Biology of microorganisms

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Transcript Biology of microorganisms

Chapter 1
Microorganisms and Microbiology
Chapter outline
1.1 What is a microbe?
1.2 The importance of Microbiology
1.3 Microbes in our lives
1.4 The history of microbiology
1.5 Important events in the development
of microbiology
Concepts
• Microorganisms are responsible for many of the changes
observed in organic and inorganic matter (e.g., fermentation and
the carbon, nitrogen and sulfur cycles that occurred in nature.
• The development of microbiology as a scientific discipline has
depended on the availability of the microscope and the ability to
isolate and grow pure cultures of microorganisms.
• Microbiology is a large discipline, which has a great impact on
other areas of biology and general human welfare
1.1 What is a microbe?
The word microbe (microorganism) is used to
describe an organism that is so small that can
not be seen without the use of a microscope.
Viruses, bacteria, fungi, protozoa and some
algae are all included in this category.
Our world is populated by
invisible creatures too small to
be seen with the unaided eye.
These life forms, the microbes
or microorganisms, may be
seen only by magnifying their
image with a microscope.
Microbial world
Organisms
Infectious agents
(non-living)
(living)
Prokaryotes
(unicellular)
Eubacteria
Archaea
eukaryotes
Algae
(unicellular
or
multicellular)
viruses
viroids
prions
Fungi
Protozoa
Other
(unicellular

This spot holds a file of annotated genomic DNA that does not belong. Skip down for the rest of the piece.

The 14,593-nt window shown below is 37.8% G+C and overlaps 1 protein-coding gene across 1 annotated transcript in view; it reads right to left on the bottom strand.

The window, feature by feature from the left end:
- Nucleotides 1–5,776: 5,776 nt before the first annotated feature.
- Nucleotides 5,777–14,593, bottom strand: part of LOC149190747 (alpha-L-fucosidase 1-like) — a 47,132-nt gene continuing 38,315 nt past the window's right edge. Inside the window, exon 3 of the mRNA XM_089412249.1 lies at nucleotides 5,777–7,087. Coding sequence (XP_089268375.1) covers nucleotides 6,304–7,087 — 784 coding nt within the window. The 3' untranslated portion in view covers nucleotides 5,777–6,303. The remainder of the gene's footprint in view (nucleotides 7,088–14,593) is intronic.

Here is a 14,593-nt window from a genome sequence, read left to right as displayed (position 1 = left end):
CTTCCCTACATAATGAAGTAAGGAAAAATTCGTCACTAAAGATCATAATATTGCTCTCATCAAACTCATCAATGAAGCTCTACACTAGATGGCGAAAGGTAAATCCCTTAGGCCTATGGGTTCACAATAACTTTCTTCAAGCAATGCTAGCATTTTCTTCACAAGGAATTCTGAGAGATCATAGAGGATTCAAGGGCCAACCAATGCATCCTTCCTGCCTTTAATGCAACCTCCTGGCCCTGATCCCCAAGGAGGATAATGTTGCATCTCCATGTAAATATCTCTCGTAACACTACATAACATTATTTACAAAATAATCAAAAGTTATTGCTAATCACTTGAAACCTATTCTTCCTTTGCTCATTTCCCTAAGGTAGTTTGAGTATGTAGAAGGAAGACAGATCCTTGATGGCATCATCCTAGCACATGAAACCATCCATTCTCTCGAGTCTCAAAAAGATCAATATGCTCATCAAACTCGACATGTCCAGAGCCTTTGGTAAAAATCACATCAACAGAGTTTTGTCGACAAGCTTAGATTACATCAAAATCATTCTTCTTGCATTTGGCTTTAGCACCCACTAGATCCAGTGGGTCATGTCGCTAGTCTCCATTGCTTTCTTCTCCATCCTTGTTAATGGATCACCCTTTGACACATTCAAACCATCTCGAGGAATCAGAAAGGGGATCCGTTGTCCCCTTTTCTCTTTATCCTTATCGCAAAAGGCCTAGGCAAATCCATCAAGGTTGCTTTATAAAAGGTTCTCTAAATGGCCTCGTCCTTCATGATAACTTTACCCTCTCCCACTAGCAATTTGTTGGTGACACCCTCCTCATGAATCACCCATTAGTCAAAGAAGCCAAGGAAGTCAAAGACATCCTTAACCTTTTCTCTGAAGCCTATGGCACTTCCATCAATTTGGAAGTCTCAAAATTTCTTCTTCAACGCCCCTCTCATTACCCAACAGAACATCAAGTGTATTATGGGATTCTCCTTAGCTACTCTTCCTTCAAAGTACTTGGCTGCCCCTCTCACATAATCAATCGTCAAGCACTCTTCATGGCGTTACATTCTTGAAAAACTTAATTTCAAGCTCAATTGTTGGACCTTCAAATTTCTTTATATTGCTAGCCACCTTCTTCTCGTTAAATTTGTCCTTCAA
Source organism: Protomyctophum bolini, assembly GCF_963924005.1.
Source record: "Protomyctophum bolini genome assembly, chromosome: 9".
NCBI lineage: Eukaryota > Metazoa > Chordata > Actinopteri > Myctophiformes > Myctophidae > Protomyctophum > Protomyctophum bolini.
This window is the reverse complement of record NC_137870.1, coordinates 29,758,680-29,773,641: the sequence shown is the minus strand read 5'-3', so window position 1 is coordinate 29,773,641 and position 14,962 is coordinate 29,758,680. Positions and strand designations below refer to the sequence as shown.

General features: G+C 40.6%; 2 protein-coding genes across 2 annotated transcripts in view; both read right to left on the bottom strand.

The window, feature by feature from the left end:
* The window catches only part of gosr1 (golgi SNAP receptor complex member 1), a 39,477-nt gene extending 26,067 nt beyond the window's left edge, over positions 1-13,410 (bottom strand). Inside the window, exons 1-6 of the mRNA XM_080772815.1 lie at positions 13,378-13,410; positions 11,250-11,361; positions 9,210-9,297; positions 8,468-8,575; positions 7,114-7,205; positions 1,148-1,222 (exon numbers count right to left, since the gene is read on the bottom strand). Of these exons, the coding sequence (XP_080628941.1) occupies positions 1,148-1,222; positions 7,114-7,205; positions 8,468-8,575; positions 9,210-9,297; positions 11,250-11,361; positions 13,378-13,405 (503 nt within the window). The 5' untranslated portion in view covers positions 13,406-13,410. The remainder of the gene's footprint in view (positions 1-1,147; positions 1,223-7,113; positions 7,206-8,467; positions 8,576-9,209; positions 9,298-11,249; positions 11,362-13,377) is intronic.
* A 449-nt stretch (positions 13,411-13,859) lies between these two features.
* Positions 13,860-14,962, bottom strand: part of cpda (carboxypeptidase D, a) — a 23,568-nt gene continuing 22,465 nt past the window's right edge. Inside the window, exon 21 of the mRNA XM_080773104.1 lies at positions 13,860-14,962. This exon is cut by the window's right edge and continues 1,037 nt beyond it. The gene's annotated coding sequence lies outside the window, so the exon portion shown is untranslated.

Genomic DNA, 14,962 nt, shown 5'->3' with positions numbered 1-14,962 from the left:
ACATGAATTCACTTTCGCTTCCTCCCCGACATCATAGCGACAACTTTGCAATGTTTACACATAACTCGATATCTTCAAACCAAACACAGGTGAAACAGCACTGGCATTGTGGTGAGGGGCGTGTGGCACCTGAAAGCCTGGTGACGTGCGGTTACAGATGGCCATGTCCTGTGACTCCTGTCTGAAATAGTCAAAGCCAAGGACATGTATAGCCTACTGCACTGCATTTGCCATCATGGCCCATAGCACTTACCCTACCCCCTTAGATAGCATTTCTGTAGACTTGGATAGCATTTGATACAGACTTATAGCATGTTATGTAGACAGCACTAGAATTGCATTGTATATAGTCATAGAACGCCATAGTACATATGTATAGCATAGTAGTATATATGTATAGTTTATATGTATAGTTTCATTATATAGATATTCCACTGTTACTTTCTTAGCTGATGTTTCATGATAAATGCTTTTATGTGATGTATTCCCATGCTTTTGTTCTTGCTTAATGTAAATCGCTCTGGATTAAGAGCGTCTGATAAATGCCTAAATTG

(unicellular) (multicellular
or
organisms)
multicellular)
The size and cell type of microbes
Most of the bacteria, protozoa, and fungi are
single-celled microorganisms, and even the
multicelled microbes do not have a great range
of cell types. Viruses are not even cells, just
genetic material surrounded by a protein coat
and incapable of independent existence.
The size and cell type of microbes
Microbe Approximate range of
sizes
Cell type
Viruses
0.01-0.25µm
Acellular
Bacteria
0.1-10µm
Prokaryote
Fungi
2µm->1m
Eukaryote
Protozoa
2-1000µm
Eukaryote
Algae
1µm-several meters
Eukaryote
1.2 The importance of microbiology
Microbes impinge on all aspects of life, just a few
of these are listed below:
The environment
Biotechnology
Medicine
Research
Food
• The environment
• Medicine
• Food
• Biotechnology
• Research
Press here to continue
Microbes are responsible for the geochemical
cycles. They are found in association with plants
in symbiotic relationships. Some microbes are
devastating plant pathogens, but others may act
as biological control agents against diseases.
The disease-causing ability of some microbes
is well known. However, microorganisms have
also provided us with the means of their control
in the form of antibiotics and other medically
important drugs.
Microbes have been used to produce food,
from brewing and wine making, through
cheese production and bread making, to the
manufacture of soy sauce. But microbes are
also responsible for food spoilage.
Traditionally microbes have been used to
synthesize important chemicals. The
advent of genetic engineering techniques
has led to the cloning of polypeptides into
microbes.
Microbes have been used as model organisms for
the investigation of biochemical and genetical
processes. Millions of copies of the same single
cell can be produced very quickly and give plenty
of homogeneous experimental material. Most
people have no ethical objections to experiments
with these microorganisms.